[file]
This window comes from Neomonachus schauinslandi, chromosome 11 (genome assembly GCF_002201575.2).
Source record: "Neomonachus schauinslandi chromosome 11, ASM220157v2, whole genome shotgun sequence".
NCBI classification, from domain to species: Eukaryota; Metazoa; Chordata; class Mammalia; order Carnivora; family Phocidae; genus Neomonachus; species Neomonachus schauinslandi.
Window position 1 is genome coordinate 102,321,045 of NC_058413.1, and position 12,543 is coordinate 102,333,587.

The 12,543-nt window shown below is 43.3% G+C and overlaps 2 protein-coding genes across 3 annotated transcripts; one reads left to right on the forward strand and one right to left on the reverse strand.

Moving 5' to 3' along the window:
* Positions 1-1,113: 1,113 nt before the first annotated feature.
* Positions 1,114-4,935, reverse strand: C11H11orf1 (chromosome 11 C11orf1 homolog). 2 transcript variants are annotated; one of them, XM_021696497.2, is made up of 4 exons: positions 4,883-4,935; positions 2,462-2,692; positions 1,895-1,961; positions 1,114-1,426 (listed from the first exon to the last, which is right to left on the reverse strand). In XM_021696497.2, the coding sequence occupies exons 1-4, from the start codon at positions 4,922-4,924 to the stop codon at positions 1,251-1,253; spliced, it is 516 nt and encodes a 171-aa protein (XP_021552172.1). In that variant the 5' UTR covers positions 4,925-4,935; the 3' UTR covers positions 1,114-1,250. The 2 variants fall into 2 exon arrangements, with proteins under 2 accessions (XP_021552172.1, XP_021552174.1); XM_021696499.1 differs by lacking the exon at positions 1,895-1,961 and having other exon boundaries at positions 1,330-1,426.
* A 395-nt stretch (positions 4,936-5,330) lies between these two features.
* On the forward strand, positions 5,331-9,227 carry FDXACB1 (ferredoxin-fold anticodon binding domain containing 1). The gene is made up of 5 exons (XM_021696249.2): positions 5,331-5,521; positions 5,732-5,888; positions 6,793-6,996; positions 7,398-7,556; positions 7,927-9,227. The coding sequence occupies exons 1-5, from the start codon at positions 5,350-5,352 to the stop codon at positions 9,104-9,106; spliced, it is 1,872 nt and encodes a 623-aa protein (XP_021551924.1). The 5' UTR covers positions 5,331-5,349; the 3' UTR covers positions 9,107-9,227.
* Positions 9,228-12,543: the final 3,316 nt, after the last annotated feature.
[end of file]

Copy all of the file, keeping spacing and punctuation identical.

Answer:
This window comes from Neomonachus schauinslandi, chromosome 11 (genome assembly GCF_002201575.2).
Source record: "Neomonachus schauinslandi chromosome 11, ASM220157v2, whole genome shotgun sequence".
NCBI classification, from domain to species: Eukaryota; Metazoa; Chordata; class Mammalia; order Carnivora; family Phocidae; genus Neomonachus; species Neomonachus schauinslandi.
Window position 1 is genome coordinate 102,321,045 of NC_058413.1, and position 12,543 is coordinate 102,333,587.

The 12,543-nt window shown below is 43.3% G+C and overlaps 2 protein-coding genes across 3 annotated transcripts; one reads left to right on the forward strand and one right to left on the reverse strand.

Moving 5' to 3' along the window:
* Positions 1-1,113: 1,113 nt before the first annotated feature.
* Positions 1,114-4,935, reverse strand: C11H11orf1 (chromosome 11 C11orf1 homolog). 2 transcript variants are annotated; one of them, XM_021696497.2, is made up of 4 exons: positions 4,883-4,935; positions 2,462-2,692; positions 1,895-1,961; positions 1,114-1,426 (listed from the first exon to the last, which is right to left on the reverse strand). In XM_021696497.2, the coding sequence occupies exons 1-4, from the start codon at positions 4,922-4,924 to the stop codon at positions 1,251-1,253; spliced, it is 516 nt and encodes a 171-aa protein (XP_021552172.1). In that variant the 5' UTR covers positions 4,925-4,935; the 3' UTR covers positions 1,114-1,250. The 2 variants fall into 2 exon arrangements, with proteins under 2 accessions (XP_021552172.1, XP_021552174.1); XM_021696499.1 differs by lacking the exon at positions 1,895-1,961 and having other exon boundaries at positions 1,330-1,426.
* A 395-nt stretch (positions 4,936-5,330) lies between these two features.
* On the forward strand, positions 5,331-9,227 carry FDXACB1 (ferredoxin-fold anticodon binding domain containing 1). The gene is made up of 5 exons (XM_021696249.2): positions 5,331-5,521; positions 5,732-5,888; positions 6,793-6,996; positions 7,398-7,556; positions 7,927-9,227. The coding sequence occupies exons 1-5, from the start codon at positions 5,350-5,352 to the stop codon at positions 9,104-9,106; spliced, it is 1,872 nt and encodes a 623-aa protein (XP_021551924.1). The 5' UTR covers positions 5,331-5,349; the 3' UTR covers positions 9,107-9,227.
* Positions 9,228-12,543: the final 3,316 nt, after the last annotated feature.